How to Solder a Hose Bib to a Pipe

What You'll Need
Pipe cutter
Sandpaper or emery cloth
Propane (or similar) fueled torch
Acid flux paste (lead free and water soluble). This is safe for drinking water supply lines, plus meets plumbing code ASTM B-813 standards for flux used in potable water systems.
Small artist's paint brush
Lead free solder
Flame Protector material
Fire extinguisher or bucket for safety precautions

There are many different reasons why you may want to solder a hose bib to a pipe. You may be looking to create a permanent connection between the hose bib and the pipe, or you may be looking to create something that has a lot of strength for different uses. When you solder the hose bib to the pipe, you will create a permanent seal between the two components.

Step 1: Check Hose Bib Size

Make sure that your hose bib is the correct size for the pipe. On average, most copper pipe (in a residential home) is half an inch to three quarters of an inch, with some one inch pipe.

Step 2: Cut the Pipe

Using the pipe cutter cut the pipe to the proper length, allowing for some of the length that will be inside the hose bib.

Step 3: Drain and Clean the Pipe

If the pipe has water in it, you must try and drain it or blow it out. Water will conduct the heat away from the joint you're trying to solder, and a poor solder joint will be the result. Take the sandpaper or emery cloth and clean the outside of the pipe where the bib will slide on. The idea is to clean away the oxidation, which won't take much effort and results in a shiny copper finish.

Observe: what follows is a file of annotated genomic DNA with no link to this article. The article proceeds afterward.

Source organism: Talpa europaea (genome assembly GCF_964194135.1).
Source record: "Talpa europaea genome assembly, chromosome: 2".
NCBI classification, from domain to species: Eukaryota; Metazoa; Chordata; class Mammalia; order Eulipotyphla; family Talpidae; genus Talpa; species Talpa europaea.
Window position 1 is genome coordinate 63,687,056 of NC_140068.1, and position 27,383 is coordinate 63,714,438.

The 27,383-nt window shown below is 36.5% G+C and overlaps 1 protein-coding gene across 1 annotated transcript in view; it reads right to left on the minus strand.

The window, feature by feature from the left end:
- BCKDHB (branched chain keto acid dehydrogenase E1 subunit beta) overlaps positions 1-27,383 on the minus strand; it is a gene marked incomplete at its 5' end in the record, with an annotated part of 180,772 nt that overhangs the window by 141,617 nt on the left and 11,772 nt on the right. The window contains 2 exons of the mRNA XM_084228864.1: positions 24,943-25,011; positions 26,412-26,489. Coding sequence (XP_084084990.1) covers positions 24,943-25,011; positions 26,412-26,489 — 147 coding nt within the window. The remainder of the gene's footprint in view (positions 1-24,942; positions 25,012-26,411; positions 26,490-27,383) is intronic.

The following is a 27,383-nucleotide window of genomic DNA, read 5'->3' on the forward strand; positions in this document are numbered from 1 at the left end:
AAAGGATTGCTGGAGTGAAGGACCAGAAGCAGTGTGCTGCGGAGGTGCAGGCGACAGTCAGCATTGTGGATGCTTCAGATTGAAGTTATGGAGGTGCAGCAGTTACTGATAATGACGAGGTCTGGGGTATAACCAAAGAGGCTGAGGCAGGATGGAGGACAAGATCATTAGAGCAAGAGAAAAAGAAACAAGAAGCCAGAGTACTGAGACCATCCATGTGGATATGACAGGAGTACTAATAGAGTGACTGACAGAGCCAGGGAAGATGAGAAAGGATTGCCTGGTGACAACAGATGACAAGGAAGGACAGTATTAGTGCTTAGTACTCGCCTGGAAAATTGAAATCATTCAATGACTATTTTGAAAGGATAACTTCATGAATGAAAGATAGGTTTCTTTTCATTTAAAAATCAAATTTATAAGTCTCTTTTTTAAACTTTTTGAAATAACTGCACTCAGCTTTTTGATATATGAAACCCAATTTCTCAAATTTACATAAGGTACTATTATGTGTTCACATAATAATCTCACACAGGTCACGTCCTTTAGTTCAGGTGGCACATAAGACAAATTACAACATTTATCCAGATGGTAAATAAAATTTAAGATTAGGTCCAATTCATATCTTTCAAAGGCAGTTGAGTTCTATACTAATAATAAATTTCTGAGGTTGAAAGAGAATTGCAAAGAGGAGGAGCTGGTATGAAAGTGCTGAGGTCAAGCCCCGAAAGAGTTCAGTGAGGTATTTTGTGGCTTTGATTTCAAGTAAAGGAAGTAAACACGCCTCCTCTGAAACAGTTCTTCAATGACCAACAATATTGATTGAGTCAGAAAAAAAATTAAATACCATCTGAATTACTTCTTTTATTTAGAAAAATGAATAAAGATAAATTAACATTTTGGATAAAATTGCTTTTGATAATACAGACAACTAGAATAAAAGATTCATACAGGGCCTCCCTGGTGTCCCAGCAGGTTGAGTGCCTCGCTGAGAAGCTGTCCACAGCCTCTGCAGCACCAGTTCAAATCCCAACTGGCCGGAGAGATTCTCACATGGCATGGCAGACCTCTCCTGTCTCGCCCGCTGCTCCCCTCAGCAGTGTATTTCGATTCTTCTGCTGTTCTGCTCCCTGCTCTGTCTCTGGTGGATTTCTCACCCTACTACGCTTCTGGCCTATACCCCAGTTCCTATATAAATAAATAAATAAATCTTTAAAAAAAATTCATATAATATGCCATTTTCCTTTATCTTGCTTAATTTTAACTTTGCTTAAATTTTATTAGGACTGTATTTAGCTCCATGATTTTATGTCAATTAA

Step 4: Clean the Hose Bib

Clean the inside of the hose bib in the same fashion until shiny. Apply the paste flux to the inside of the hose bib and outside of the copper pipe.

Step 5: Assemble the Hose Bib and Pipe

Assemble the hose bib to the pipe, placing it in the desired finished position. Ignite the torch and heat the joint evenly. Remember to protect any combustible material if needed. After the flux begins to bubble, apply the solder to the joint. Don't heat the solder with the flame of the torch; rather it should melt on its own accord when you touch it to the joint. A good method is to apply the solder on the opposite side of the flame that's heating the joint. Solder is drawn into the joint by capillary action, flowing to the hottest part of the joint. A bead of solder will form around the joint when it's filled. When the bead appears, you know the joint is complete. One inch of solder more or less is usually enough to solder the joint completely.

Step 6: Allow Pipe to Cool

Allow the pipe to cool before you wipe away any excess flux or solder.

Step 7: Turn on Water

Turn on the water and check for leaks.